Many years ago Madelyn Murray O’Hare apparently lent herself to a evangelical dog-and-pony show, where she would come out in front of a primarily religious audience and turn the ranting up to 11, being vicious and vile as a sort of stage atheist. The preacher she was working with would then get to the podium and in heartbreaking accents intone “THIS is what we’re fighting!” before he passed the hat. O’Hare and the preacher would then split the take. Then they’d repeat it at the next town. (Can’t vouch for this as gospel, but heard it from sources which seemed reasonable enough — and it fits in with other reports on O’Hare’s sometimes difficult personality.).

    Now ok — THAT made my respect meter go negative. But PZ at Paradigm Symposium makes it swing upwards. Could be yours needs to be re-tuned.

  24. otrame says

    That cast reminds me of the pleasant man who brought us (at a university archaeology lab) a slab of limestone that had what he was convinced was a human footprint. It was a vaguely foot-looking shape with four indentations at the “top” that were vaguely toe looking. I use the word vague in this comment advisedly. When I pointed out that there were only 4 toes, he said, maybe he lost one of his toes. When I said the “big toe” is on the lateral side of the “foot” while us humans have ours on the medial side of the foot, he said, “Well this is very old, Maybe feet have changed.” When I pointed out that the several million-year-old footprints at Laetoli showed big toes on the medial side of the foot, he got a little desperate. When I explained that the limestone on the surface in our area is late Cretaceous and therefore could not possibly have human foot prints, he got a little grumpy, but never got rude. I explained that out brains tend to see patterns even when they aren’t there. He left after that, clearly convinced that I was either lying to him or I was an idiot.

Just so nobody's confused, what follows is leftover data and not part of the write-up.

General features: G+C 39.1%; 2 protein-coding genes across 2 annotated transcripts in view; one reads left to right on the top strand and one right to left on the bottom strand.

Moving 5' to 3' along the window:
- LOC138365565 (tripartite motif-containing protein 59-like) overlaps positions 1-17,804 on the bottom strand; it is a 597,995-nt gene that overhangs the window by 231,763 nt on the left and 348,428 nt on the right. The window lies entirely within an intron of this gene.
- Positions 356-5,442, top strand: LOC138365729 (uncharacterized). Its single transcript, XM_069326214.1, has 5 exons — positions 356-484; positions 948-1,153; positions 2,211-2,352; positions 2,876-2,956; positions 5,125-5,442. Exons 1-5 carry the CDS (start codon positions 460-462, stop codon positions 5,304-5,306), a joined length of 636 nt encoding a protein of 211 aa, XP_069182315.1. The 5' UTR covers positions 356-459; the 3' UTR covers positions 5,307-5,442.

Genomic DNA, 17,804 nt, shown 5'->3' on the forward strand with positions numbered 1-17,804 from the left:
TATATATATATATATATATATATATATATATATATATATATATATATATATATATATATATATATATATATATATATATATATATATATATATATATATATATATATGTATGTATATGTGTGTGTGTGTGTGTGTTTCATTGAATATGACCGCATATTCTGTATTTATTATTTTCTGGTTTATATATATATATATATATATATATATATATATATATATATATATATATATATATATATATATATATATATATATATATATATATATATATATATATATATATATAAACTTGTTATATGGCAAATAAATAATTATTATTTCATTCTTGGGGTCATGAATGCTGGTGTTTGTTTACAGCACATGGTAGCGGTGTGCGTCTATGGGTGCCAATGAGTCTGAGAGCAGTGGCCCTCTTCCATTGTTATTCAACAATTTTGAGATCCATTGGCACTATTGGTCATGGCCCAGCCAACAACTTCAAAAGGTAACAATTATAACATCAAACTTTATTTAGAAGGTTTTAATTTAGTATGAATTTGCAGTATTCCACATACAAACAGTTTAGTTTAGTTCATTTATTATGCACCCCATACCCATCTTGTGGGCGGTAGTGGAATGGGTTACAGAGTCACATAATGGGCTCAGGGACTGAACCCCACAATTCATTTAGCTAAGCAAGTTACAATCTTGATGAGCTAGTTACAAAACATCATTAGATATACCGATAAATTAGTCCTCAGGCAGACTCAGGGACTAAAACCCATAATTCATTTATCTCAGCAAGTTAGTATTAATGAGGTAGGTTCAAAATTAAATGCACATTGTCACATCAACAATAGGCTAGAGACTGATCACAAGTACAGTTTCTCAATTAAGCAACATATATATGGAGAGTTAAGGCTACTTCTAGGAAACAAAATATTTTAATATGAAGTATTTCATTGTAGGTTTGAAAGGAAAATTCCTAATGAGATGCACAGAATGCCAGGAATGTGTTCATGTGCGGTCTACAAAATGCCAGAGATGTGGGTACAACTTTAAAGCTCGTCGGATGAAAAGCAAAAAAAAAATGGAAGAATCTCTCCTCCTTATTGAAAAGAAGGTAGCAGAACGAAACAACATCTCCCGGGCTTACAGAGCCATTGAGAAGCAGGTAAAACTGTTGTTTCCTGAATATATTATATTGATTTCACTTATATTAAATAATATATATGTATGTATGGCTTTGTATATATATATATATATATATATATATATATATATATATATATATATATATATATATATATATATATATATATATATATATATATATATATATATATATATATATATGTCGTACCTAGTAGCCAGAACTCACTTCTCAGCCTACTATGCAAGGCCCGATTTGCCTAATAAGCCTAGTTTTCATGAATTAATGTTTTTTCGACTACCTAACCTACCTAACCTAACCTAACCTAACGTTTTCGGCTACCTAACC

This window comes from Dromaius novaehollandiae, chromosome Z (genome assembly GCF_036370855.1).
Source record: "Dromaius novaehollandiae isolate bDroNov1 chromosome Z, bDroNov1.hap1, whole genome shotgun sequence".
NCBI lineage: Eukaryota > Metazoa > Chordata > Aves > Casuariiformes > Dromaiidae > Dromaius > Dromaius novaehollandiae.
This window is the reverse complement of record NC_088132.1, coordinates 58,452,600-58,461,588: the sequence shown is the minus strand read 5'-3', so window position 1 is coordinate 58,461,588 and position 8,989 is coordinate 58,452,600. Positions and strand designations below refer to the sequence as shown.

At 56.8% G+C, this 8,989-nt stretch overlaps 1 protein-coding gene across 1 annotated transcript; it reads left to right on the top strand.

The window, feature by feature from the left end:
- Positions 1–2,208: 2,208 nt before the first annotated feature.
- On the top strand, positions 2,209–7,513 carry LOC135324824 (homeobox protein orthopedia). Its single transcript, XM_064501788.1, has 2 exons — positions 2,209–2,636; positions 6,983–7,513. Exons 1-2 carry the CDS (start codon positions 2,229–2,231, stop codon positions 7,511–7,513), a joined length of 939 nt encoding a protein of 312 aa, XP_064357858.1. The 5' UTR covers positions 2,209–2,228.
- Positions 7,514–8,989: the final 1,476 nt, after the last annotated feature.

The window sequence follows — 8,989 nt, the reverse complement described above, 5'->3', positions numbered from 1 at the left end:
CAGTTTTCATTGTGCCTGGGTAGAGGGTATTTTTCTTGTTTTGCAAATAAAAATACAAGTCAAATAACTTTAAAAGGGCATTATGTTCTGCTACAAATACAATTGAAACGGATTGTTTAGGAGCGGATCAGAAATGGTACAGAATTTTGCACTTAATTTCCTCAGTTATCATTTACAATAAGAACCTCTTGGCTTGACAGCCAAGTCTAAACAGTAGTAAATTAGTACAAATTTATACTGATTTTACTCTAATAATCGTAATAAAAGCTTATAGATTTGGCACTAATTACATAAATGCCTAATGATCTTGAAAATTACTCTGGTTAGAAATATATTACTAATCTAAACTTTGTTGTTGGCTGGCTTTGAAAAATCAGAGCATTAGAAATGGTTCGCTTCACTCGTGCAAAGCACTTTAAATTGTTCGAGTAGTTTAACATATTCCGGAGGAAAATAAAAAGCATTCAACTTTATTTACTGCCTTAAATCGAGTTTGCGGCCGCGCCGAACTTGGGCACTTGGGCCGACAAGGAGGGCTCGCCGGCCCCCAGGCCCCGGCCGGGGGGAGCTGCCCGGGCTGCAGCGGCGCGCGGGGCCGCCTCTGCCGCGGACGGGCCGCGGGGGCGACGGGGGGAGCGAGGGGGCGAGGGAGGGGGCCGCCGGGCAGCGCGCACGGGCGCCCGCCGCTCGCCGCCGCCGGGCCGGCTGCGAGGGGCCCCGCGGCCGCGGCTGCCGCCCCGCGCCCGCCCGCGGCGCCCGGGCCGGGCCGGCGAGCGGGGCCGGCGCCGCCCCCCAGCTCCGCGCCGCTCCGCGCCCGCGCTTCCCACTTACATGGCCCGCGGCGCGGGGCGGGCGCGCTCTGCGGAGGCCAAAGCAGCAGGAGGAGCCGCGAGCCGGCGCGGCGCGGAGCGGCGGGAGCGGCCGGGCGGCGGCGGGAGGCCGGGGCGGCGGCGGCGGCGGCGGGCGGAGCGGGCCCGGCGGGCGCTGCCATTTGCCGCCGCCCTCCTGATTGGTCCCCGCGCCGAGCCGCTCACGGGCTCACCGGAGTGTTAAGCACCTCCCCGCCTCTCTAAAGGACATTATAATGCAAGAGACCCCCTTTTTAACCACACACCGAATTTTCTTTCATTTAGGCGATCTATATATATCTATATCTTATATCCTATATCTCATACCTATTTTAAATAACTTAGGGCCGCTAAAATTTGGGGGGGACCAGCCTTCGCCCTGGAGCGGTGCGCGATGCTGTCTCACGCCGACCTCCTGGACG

But he was nice about it.

  25. David Marjanović says

    I’m not sure on what grounds the ancient jawbone is linked to modern polar bears rather than modern brown bears.

    Are there any teeth? (Those can be told apart at first glance.) If not, the alveoli might be different, and the proportions of the jawbone (shaped by the musculature) probably are.

    Let’s see if I’m psychic.

    + 1

  26. chigau (違う) says

    fulcrum #27
    PZ is there on a dare.
    —-
    PZ
    how is scottyroberts?
    does he miss us?

  27. ekwhite says

    Pierce R Butler @4: From what I have read, Adam Weishaupt and his buddies were early rationalists and anti-monarchists who advocated democratic government. A book about their actual history would be pretty interesting.

  28. ekwhite says

    My nephew used to live and work in Sedona in the 90’s. I remember him telling me about a fake Native American who used to work at a cinema in town who gave a bullshit “Native American Spirituality” talk to the rubes. Apparently the guy was actually an Italian from New Jersey.

    Unfortunately, some of this bullshit turns deadly, as in the case of James Arthur Ray (Link).

  29. says

    I just finished Abominable Science, a really wonderful book about the science of cryptozoology. Or rather, about the historical application (and lack of application) of science to cryptozoology, and how science might be meaningfully applied to cryptozoology.

    Anyway, it’s a very accessible book, and very enjoyable reading. It won’t present many surprises to anyone here who has looked into cryptids, other than a few historical facts — for instances, I didn’t realize the chupacabra only dates back to the ’80s, or that the first really modern description of Nessie was reported only months after King Kong premiered in the UK (a fact that’s important, as the description of Nessie parallels the scene of a plesiosaur in the movie).

    Aaaaanyway, I really enjoyed the book. It’s relevant to the post. I really love the idea of bigfoot. I don’t think bigfoot exists. So there.

    PS: vole, #5: the book has an entire chapter on the yeti, and the conclusion is that the evidence supports the yeti as merely the Himalayan brown bear. The recent report of DNA supporting the yeti as a relation to the ancient polar bear is not surprising, as it’s probably an identity relation to the current Himalayan brown bear.

  30. says

    The big toe (hallux) is quite divergent. That would make for very inefficient bipedal locomotion. The foot is also extremely narrow, making for a poor platform for a supposedly large animal. What do they expect is the phylogenetic relationship with the rest of the apes? Are they proposing that bipedalism — an extremely idiosyncratic locomotory pattern — evolved twice, or that this feature is homologous due to common ancestry with a human ancestor? Neither explanation really makes sense.